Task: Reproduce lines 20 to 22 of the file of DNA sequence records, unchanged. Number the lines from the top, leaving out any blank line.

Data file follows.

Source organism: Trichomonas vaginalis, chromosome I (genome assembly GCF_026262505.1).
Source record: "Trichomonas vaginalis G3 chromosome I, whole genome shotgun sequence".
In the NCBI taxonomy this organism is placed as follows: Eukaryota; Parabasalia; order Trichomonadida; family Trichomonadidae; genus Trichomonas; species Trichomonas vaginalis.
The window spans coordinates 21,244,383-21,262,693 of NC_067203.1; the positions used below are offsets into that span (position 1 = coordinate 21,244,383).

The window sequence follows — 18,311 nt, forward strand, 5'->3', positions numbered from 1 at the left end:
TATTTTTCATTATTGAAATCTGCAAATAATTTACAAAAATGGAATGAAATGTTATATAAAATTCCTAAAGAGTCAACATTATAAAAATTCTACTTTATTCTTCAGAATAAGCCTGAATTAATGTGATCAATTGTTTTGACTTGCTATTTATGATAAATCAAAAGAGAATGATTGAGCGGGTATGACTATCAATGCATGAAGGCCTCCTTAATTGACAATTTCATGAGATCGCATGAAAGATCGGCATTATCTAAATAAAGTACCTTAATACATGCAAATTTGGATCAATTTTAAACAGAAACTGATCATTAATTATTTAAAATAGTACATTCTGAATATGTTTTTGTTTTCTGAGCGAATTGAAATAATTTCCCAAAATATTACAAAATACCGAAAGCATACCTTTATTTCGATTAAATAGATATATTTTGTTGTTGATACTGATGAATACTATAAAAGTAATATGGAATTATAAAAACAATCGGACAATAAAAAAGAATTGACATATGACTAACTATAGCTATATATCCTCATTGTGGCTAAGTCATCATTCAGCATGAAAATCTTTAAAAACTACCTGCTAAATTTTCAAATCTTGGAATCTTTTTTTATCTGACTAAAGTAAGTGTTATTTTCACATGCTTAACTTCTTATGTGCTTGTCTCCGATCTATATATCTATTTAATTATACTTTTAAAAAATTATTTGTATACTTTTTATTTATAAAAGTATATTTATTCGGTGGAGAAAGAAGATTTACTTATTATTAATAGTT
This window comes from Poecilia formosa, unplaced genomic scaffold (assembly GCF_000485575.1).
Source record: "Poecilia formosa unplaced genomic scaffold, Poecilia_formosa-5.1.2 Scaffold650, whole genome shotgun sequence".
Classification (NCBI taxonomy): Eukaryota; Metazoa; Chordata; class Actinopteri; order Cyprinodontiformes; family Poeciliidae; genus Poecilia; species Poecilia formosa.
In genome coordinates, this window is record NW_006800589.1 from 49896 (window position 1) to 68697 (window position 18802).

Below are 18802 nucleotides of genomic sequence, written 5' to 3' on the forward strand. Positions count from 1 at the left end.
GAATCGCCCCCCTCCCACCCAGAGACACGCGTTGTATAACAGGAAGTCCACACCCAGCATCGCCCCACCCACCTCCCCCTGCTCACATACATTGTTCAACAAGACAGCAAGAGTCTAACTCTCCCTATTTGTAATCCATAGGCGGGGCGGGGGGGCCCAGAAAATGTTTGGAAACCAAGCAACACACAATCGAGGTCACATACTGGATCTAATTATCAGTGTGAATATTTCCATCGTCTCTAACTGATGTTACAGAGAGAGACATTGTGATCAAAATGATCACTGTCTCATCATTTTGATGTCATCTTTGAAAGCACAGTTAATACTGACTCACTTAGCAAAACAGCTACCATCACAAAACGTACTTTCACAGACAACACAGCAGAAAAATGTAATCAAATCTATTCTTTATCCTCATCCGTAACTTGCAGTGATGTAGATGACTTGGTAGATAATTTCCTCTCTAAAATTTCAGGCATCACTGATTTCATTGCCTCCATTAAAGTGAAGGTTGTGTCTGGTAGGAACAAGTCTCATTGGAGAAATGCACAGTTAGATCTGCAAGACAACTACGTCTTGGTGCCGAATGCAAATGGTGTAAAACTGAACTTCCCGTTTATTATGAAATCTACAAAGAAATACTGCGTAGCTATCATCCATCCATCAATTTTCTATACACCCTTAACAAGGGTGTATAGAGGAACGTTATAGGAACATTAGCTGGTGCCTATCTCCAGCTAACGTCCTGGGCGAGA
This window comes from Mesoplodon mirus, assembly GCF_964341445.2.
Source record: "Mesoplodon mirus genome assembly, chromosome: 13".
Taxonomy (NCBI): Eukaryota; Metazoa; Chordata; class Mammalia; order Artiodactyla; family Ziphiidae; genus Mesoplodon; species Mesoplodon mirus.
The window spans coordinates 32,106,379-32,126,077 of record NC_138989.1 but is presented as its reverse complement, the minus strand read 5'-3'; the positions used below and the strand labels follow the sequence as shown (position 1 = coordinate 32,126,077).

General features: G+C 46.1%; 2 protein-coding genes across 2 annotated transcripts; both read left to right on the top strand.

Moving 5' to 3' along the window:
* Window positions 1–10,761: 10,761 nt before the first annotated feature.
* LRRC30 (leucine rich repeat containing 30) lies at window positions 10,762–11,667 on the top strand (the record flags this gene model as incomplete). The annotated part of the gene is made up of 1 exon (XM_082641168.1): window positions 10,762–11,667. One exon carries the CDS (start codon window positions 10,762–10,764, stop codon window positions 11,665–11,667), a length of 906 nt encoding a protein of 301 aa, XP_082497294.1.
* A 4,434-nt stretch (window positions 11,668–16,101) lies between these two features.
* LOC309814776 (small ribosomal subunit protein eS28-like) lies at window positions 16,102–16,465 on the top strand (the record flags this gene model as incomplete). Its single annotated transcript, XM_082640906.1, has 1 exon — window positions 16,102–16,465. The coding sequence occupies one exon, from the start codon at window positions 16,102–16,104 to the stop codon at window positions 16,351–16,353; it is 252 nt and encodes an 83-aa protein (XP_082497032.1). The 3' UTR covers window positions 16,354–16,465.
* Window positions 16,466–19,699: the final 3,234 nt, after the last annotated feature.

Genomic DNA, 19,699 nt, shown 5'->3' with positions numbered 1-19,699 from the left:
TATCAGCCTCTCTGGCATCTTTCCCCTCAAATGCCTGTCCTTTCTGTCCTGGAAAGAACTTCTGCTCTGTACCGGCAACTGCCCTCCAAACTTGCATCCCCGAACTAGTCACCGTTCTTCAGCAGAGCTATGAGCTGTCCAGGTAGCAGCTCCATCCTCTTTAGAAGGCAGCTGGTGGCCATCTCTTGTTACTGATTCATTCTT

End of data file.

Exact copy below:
* LRRC30 (leucine rich repeat containing 30) lies at window positions 10,762–11,667 on the top strand (the record flags this gene model as incomplete). The annotated part of the gene is made up of 1 exon (XM_082641168.1): window positions 10,762–11,667. One exon carries the CDS (start codon window positions 10,762–10,764, stop codon window positions 11,665–11,667), a length of 906 nt encoding a protein of 301 aa, XP_082497294.1.
* A 4,434-nt stretch (window positions 11,668–16,101) lies between these two features.
* LOC309814776 (small ribosomal subunit protein eS28-like) lies at window positions 16,102–16,465 on the top strand (the record flags this gene model as incomplete). Its single annotated transcript, XM_082640906.1, has 1 exon — window positions 16,102–16,465. The coding sequence occupies one exon, from the start codon at window positions 16,102–16,104 to the stop codon at window positions 16,351–16,353; it is 252 nt and encodes an 83-aa protein (XP_082497032.1). The 3' UTR covers window positions 16,354–16,465.